Fussy Eats Paris – Day Trois
I’ll let you in on a little inside joke. Sometimes when Mrs. Fussy forgets her manners, I’ll ask her, “Where did you go to finishing school?” The only correct rejoinder to that question is pronounced [DAY-twa] which as I’ve gleaned from my Michigan friends is the fancy way of pronouncing “Detroit.”
Never forget, I write this thing almost entirely for my own amusement.
That said, I don’t like to leave topics half-baked. And last week I took a brief break from the travelog of my recent Paris trip. You know, I didn’t intend for this recap to take up a week’s worth of posts. But then again, I haven’t really begun to eat around New Jersey in earnest.
Heck, I haven’t even been to the local Whole Foods yet. Nor have I eaten a Taylor ham, egg and cheese sandwich with saltpepperketchup. Needless to say, I’ve got my work cut out for me. But I can’t not tell you about my third day in Paris, because this was my feast of butterfat.
Friday, like all other days was gray and wet. But I had big plans. Not only was I meeting up with some old Berkeley friends who now live in the 16th, but I intended to correct the wrongs of my trip last December.
Then, I left Paris without ever trying the famous miche from Poulaine. And my friend Chef Paul will surely be beside himself with disbelief, but I didn’t eat a single macaron. Oh yeah, and I didn’t try either of David Lebovitz’s favorite croissants. I was fairly confident that I could bang all of that out in a morning, provided I got an early start.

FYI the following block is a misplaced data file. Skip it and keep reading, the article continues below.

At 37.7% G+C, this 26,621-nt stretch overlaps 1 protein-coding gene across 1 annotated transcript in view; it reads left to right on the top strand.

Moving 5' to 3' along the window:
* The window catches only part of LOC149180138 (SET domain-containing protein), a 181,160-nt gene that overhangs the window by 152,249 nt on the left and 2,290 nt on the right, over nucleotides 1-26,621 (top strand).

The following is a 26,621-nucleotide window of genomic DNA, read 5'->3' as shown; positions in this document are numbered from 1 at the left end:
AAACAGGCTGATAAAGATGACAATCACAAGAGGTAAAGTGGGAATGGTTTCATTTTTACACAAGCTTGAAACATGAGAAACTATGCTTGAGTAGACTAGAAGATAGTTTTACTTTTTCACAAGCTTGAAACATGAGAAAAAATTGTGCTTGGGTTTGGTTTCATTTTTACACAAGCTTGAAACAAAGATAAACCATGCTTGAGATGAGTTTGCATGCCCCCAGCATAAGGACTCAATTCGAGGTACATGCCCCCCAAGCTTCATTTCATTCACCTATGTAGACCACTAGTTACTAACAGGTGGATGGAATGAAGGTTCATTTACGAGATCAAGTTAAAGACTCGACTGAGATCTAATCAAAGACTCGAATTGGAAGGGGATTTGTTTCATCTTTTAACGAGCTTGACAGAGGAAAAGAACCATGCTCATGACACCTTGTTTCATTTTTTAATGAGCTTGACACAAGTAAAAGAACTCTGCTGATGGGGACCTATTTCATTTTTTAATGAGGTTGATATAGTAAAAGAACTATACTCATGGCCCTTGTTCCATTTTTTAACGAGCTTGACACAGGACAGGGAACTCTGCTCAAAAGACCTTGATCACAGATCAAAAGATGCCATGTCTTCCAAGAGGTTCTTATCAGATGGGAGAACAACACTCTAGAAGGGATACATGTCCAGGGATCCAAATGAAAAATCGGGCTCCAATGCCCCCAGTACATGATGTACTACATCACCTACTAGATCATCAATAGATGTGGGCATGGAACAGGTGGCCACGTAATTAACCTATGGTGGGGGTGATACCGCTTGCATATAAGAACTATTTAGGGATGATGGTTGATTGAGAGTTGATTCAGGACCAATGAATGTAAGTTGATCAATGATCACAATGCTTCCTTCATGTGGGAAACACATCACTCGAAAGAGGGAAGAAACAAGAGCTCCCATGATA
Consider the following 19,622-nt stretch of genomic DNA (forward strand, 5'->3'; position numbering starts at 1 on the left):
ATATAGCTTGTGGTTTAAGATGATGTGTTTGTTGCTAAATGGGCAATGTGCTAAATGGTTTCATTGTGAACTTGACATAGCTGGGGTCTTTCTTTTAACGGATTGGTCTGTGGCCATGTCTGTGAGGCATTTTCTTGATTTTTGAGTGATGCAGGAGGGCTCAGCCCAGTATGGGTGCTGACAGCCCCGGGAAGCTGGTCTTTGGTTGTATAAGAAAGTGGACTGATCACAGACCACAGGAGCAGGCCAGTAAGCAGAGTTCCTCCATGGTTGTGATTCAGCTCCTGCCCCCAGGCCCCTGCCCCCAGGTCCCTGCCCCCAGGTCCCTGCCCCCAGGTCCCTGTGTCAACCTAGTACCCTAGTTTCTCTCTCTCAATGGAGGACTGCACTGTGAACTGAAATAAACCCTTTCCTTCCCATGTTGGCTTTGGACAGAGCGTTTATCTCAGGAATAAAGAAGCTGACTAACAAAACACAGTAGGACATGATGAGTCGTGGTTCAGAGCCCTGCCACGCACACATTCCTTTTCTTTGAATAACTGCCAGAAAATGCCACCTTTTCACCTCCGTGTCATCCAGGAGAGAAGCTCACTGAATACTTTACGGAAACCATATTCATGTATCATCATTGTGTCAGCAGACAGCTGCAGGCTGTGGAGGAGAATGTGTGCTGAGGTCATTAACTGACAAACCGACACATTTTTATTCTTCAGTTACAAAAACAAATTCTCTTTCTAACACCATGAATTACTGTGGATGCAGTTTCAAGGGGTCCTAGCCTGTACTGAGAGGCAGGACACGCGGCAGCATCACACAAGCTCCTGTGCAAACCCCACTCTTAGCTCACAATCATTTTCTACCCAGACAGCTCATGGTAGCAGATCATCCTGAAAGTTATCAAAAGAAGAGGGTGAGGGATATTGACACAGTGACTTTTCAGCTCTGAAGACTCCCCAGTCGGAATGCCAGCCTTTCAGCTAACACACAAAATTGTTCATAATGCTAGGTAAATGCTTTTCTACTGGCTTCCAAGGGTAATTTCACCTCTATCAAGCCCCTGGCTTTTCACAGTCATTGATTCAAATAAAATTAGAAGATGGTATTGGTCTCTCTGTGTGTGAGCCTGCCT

So I crossed the Seine and headed to the Left Bank.
Stop number one was Gerard Mulot for croissant number one. Holy cow! I don’t know how this place is able to sell such an incredible pastry for just over a euro. More than anything else it was toasty, and just oozing with browned butter flavor. With great lift and a crisp crust (despite the damp air) I was willing to overlook the fact that its interior crumb was just a little bit tougher than perfection.
The map told me that croissant number two wasn’t far away at Pierre Herme. But somehow I walked past it, ignored the storefront numbers, and ended up walking blocks and blocks out of my way. That was the bad news. The good news is that I found myself at Laduree, and I figured I could concurrently conduct a mini tour of macarons while in the midst of this mini croissant tour.
My flavor for the day, Venezuelan chocolate. And theirs was pretty good. The chocolate intensity was there. But the shell had a little bit of grit to it, and I thought that perhaps there was just a smidge too much ganache in the center. I know. Who complains about too much filling? Except the issue here is balance. Macarons should have it. This one was off.
Now it was time to backtrack to Pierre Herme.
Wow. This shop is amazing. It’s like a crazy expensive pastry museum. The word gorgeous wouldn’t be out of place. Luckily, I was there with a plan, and I was going to stick to it, dammit. So I grabbed my butter croissant and Venezuelan chocolate macaron, and left to eat them under the protective eaves of a nearby church.